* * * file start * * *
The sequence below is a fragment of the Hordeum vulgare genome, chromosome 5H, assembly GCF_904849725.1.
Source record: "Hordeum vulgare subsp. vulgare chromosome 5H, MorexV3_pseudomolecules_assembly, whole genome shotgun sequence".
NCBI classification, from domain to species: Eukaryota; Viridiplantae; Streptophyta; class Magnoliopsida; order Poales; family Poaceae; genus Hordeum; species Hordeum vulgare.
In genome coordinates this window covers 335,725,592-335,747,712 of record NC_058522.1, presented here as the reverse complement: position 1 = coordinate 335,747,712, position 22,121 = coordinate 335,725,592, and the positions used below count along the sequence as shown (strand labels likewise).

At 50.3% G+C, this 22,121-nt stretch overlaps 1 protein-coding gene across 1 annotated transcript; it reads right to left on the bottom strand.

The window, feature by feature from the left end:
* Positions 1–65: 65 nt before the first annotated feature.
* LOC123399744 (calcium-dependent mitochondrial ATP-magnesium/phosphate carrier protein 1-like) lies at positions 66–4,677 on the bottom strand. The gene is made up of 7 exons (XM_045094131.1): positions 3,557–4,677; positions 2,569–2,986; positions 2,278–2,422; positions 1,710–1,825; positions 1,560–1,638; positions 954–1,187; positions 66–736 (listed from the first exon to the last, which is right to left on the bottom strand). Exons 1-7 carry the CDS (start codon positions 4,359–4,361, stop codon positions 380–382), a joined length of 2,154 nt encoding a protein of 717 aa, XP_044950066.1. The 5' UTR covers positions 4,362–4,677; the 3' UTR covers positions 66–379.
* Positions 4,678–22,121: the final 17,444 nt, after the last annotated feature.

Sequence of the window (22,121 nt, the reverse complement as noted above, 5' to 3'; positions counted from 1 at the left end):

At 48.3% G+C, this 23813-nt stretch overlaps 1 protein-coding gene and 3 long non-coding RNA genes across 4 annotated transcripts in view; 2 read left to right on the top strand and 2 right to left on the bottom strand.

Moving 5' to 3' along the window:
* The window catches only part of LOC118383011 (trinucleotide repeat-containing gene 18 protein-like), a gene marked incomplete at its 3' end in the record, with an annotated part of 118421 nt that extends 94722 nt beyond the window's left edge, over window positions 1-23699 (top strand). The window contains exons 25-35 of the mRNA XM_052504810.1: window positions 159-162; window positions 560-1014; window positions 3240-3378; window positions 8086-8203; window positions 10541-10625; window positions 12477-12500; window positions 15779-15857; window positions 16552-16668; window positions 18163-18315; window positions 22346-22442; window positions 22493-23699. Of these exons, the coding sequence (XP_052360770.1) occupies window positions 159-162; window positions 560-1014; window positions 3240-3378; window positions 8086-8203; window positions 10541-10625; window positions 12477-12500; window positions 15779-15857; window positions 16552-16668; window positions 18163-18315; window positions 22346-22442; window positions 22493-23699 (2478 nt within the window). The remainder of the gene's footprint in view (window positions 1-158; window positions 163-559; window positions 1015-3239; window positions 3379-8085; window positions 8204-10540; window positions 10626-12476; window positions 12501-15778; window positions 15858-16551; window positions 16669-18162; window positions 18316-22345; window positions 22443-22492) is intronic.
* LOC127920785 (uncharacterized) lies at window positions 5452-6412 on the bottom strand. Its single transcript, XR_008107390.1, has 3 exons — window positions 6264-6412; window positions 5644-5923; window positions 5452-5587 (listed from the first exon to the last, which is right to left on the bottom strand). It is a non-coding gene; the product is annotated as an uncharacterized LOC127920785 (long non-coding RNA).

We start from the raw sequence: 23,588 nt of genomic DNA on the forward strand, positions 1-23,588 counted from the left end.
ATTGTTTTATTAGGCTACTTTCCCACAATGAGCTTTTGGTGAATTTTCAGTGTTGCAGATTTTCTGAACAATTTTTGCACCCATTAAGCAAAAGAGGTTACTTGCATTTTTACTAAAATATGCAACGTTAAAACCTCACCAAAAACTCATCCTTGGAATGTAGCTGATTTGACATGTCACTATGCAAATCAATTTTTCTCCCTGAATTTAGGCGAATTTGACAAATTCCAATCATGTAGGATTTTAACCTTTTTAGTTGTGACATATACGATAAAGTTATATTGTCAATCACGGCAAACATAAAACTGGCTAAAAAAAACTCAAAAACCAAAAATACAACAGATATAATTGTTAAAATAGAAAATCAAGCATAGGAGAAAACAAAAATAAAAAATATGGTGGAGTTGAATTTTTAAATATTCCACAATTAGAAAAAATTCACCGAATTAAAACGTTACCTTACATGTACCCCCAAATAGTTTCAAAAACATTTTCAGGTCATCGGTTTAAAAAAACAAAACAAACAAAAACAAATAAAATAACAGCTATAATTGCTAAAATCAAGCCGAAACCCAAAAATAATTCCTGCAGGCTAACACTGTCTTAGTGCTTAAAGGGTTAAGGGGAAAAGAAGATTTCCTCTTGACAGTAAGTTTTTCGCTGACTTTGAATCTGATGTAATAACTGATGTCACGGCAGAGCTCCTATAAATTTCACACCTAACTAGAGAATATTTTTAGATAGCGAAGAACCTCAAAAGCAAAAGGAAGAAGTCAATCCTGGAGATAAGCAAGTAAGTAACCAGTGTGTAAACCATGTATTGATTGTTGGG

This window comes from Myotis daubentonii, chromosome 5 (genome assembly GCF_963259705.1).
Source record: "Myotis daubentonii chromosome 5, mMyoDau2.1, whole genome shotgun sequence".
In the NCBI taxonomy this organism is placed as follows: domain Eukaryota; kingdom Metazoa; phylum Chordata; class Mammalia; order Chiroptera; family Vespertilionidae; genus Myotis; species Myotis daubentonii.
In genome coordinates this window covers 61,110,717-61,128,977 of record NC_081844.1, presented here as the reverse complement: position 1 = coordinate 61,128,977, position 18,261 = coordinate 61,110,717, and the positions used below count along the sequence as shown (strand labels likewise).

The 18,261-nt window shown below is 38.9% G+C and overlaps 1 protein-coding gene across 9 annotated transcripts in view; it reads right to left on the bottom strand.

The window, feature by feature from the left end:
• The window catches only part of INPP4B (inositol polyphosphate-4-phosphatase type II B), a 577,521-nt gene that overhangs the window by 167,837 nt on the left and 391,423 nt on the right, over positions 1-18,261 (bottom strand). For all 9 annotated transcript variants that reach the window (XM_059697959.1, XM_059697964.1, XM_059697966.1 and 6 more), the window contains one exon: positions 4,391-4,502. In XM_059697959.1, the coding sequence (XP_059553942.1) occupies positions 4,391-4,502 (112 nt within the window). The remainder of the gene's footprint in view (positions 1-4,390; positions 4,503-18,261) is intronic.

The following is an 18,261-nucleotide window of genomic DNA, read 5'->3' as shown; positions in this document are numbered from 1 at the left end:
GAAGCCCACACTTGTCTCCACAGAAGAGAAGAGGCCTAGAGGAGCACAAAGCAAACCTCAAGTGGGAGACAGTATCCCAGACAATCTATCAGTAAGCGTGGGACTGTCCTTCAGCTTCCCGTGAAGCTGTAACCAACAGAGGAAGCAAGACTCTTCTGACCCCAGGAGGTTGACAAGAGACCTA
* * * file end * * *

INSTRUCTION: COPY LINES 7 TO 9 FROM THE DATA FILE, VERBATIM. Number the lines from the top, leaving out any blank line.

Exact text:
* Positions 1–65: 65 nt before the first annotated feature.
* LOC123399744 (calcium-dependent mitochondrial ATP-magnesium/phosphate carrier protein 1-like) lies at positions 66–4,677 on the bottom strand. The gene is made up of 7 exons (XM_045094131.1): positions 3,557–4,677; positions 2,569–2,986; positions 2,278–2,422; positions 1,710–1,825; positions 1,560–1,638; positions 954–1,187; positions 66–736 (listed from the first exon to the last, which is right to left on the bottom strand). Exons 1-7 carry the CDS (start codon positions 4,359–4,361, stop codon positions 380–382), a joined length of 2,154 nt encoding a protein of 717 aa, XP_044950066.1. The 5' UTR covers positions 4,362–4,677; the 3' UTR covers positions 66–379.
* Positions 4,678–22,121: the final 17,444 nt, after the last annotated feature.